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Sure looks like Beijing stole blueprints from chip fab world's ASML

If at first you don’t succeed, spy, spy again

A former ASML worker accused of stealing trade secrets for advanced chip-making equipment from his employer is now suspected of spying for the Chinese government.

Citing sources familiar with an internal ASML probe into the alleged theft, Bloomberg reports the employee, who is apparently based in China, had “potential” ties to a Beijing-backed spy ring and may have been stealing that data on its behalf.

ASML, for those who don't know, is headquartered in the Netherlands, and makes the highly specialized equipment used by Intel, TSMC, and others, to fabricate silicon chips in their own fabs.

The blueprint theft, ASML’s second in less than a year, comes as the US is pressuring its allies to starve out China’s domestic chipmaking efforts. This campaign includes barring the export of lithography machines built by ASML and others that are used by foundries - such as TSMC and Samsung Electronics - to produce advanced semiconductors used in smartphones, laptops, and servers.

ASML agreed last year not to export extreme ultraviolet lithography (EUV) machines to China. These machines are essential to producing chips using 10nm process nodes and smaller. More recently, the Dutch government said it would take steps to cut off China from ASML's older deep ultraviolet lithography (DUV) machines.

While DUV equipment is made by a variety of suppliers including Canon and Nikon, ASML remains the sole supplier of EUV machines. This makes the intellectual property necessary to build EUV hardware an incredibly valuable commodity for a country like China, which lags behind Taiwan and Korea’s foundries.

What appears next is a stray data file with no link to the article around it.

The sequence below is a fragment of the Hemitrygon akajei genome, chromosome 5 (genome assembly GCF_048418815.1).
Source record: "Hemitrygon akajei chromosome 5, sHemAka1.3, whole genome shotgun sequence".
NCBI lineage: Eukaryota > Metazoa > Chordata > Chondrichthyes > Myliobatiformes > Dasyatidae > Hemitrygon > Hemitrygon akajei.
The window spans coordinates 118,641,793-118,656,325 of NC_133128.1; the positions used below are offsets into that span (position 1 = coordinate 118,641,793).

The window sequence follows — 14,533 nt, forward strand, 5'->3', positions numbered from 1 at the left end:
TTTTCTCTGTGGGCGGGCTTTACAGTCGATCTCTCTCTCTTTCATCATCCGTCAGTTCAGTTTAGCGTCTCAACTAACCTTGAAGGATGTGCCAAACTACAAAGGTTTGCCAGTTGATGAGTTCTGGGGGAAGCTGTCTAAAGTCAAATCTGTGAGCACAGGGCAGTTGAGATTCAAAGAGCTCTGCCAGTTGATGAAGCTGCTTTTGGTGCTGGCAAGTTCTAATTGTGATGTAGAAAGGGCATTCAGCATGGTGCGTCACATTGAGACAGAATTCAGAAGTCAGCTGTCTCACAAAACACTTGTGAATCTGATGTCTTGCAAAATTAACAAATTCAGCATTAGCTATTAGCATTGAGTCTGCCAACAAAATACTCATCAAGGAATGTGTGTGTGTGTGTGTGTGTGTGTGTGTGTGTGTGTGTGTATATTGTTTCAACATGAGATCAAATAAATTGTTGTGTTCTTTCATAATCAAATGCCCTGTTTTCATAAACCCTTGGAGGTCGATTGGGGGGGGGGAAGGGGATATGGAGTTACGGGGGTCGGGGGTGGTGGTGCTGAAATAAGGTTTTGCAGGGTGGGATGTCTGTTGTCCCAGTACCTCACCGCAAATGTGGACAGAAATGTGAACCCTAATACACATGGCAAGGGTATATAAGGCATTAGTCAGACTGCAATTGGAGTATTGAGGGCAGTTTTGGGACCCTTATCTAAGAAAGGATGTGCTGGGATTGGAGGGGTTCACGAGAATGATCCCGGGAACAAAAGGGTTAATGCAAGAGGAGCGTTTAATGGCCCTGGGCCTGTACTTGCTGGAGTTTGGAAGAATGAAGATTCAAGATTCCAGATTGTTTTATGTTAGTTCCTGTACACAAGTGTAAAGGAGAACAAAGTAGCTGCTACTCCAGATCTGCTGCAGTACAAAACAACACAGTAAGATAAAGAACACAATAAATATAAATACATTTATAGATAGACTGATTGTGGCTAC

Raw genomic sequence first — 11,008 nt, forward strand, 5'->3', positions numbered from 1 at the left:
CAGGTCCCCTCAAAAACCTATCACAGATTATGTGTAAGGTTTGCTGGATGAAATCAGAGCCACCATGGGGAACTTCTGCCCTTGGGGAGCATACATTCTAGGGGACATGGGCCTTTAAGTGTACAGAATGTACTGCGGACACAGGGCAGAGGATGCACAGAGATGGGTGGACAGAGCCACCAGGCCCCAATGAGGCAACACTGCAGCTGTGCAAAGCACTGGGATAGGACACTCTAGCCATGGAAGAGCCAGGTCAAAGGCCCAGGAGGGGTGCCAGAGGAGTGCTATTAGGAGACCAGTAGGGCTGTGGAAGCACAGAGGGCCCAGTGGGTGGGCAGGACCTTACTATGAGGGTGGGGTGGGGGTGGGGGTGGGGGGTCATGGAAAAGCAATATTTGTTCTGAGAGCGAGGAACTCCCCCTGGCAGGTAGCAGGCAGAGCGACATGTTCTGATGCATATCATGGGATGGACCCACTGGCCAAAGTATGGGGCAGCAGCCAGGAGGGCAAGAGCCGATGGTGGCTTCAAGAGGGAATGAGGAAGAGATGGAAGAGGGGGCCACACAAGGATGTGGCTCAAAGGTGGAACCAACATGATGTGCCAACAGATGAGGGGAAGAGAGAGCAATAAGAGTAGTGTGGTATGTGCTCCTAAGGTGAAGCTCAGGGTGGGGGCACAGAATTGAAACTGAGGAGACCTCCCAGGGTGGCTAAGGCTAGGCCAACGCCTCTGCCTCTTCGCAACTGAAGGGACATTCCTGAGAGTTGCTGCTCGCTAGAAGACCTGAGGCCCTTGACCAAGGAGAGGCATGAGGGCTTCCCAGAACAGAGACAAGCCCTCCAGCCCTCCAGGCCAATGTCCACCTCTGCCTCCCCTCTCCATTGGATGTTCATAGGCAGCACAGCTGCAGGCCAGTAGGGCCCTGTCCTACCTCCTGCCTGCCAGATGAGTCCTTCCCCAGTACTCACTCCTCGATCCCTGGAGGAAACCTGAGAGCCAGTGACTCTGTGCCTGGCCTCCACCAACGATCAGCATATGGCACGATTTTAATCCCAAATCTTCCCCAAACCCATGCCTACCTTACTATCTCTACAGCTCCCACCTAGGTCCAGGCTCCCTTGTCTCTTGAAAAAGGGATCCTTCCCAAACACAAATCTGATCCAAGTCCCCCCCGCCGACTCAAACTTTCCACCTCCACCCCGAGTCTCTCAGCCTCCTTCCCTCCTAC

The efforts have forced Chinese chipmakers and government officials to reevaluate their strategies with the country’s Academy of Science releasing a blueprint for how to circumvent US export controls. And while the report emphasizes original research, the Middle Kingdom clearly isn’t above a little espionage.

As likely targets go, ASML has proven particularly leaky. Earlier this month it disclosed in an annual report that it’d suffered an “unauthorized misappropriation of data related to proprietary technology” by an employee based in China.

Bloomberg reports that while ASML hasn’t found a direct link between the employee and the Chinese government, the investigation is ongoing. The security breach is also being investigated by US authorities as the stolen data is subject to US export controls.

This would imply the stolen IP may be related to the manufacture of EUV equipment. That would certainly help to advance Chinese foundries, which have largely been stuck at 14nm process nodes, although some reports indicate that SMIC has recently gained the ability to produce 7nm node chips.

Making matters worse, this isn’t the first time ASML’s IP has found its way into the hands of the Chinese government. Last year, ASML accused China’s Dongfang Jingyuan Electron of stealing trade secrets.

The company was founded by a former ASML employee and as Bloomberg reports, is now wanted in the state of California on charges of intellectual property theft. The employee was accused of founding companies in the US and China with the intent of funneling data back to the CCP. ®

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